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Antoine Clet

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Antoine Clet
Died  22 November 1785, Le Puy-en-Velay, France

Antoine Clet (1705-1785) was a French printer, publisher and writer of the 18th century.


Early life

Clet's father came from Dresden and settled in Le Puy at the end of the 17 th century to become a printer's assistant. He published local edits and printed the local edition of the French cour "La Gazette". He was also the main printer of the books of Jean Georges Lefranc de Pompignan, bishop of Le Puy.


Clet was established in Le Puy-en-Velay and was awarded the title of "king’s printer" by Louis XV of France in 1751. This title recognizes a prominent skill in the art of printing and allows the nearly exclusive right to release the royal decrees (fr:Imprimeur du roi).

Clet is also known as a satirist and writer: his production was huge but only three comedies are saved: The missed sermon (Le sermon manqué-1749), Monsieur Lambert (1751), le Borgne (the one-eyed Musketeer). The two first are in a mix of French and Occitan. These comedies provide snapshots of the mid-18th century life in a town of France far from Versailles: people, language, mind-set, centre of interests. They use satire, innuendo and humour. It was a risky business to create these satirical comedies as a "king’s printer" had to show a good behaviour and religious feelings, which might explain why he never printed his opus. They were released in Le Puy in the mid 19th century by one of his descendants.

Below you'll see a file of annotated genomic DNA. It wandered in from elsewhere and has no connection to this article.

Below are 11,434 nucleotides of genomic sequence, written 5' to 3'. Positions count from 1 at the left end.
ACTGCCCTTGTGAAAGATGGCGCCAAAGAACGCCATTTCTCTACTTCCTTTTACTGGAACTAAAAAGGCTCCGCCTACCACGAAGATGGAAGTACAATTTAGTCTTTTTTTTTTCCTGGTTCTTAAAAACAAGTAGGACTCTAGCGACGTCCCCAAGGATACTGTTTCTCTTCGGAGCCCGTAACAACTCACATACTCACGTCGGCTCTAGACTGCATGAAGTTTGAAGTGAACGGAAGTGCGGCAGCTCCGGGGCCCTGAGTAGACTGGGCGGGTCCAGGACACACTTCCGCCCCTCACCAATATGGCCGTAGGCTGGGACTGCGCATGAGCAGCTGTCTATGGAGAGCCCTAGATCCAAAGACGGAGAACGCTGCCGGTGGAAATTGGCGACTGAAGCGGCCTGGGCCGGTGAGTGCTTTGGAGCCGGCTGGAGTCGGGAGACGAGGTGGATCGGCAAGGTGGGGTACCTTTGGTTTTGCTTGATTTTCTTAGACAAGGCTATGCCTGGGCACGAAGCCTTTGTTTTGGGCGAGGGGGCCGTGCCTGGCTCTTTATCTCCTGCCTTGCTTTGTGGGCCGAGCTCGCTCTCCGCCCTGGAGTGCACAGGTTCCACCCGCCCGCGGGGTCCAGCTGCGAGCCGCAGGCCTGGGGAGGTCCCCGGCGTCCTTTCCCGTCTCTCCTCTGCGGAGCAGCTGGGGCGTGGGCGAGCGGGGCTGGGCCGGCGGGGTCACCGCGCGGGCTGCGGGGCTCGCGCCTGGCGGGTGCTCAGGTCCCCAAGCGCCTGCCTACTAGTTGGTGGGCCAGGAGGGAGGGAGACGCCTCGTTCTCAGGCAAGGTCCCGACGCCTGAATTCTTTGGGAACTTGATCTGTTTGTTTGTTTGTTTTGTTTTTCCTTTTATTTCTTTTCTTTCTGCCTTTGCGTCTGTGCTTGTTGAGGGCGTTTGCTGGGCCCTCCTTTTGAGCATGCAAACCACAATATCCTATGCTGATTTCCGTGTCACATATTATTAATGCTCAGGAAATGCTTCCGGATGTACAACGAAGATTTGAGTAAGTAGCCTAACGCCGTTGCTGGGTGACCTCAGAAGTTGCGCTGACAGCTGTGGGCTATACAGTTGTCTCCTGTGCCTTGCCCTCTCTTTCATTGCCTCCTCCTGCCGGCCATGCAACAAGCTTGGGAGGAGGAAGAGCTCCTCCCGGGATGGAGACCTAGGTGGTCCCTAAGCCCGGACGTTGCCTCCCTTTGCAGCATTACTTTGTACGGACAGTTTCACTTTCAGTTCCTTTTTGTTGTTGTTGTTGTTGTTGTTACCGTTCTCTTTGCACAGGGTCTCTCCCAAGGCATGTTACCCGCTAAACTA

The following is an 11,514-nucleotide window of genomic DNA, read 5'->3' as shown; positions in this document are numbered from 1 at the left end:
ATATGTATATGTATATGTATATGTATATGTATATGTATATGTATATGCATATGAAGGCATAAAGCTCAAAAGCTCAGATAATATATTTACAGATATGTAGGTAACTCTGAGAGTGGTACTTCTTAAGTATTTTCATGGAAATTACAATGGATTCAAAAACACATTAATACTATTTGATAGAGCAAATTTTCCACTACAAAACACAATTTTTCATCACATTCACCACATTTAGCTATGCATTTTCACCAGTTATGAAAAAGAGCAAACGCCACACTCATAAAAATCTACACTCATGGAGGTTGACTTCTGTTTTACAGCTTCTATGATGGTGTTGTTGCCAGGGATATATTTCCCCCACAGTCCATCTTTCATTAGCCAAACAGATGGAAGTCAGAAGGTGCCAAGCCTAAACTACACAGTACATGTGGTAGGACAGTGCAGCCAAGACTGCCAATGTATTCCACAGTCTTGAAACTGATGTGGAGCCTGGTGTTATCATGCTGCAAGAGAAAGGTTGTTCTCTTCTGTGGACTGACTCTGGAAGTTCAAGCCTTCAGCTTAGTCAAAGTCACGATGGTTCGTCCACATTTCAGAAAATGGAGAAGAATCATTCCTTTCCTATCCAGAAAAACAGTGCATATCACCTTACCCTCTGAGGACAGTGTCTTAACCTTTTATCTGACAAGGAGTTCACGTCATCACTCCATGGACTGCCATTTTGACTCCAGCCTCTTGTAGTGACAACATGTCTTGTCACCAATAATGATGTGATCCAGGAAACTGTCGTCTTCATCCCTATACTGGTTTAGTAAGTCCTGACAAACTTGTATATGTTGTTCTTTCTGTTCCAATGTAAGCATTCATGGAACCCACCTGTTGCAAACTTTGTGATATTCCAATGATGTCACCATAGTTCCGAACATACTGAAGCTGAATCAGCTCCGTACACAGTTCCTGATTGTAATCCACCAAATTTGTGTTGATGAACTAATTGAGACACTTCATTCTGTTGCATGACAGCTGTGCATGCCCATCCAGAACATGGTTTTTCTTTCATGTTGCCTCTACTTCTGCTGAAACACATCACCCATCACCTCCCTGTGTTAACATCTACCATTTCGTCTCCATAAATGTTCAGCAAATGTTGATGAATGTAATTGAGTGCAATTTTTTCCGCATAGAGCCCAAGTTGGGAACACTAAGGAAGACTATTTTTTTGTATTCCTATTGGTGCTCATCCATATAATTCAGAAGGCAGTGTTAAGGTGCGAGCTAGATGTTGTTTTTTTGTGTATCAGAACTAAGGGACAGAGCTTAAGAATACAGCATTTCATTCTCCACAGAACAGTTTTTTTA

A street of Le Puy-en-Velay has been named for Clet since 1889.


Antoine Clet Wikipedia

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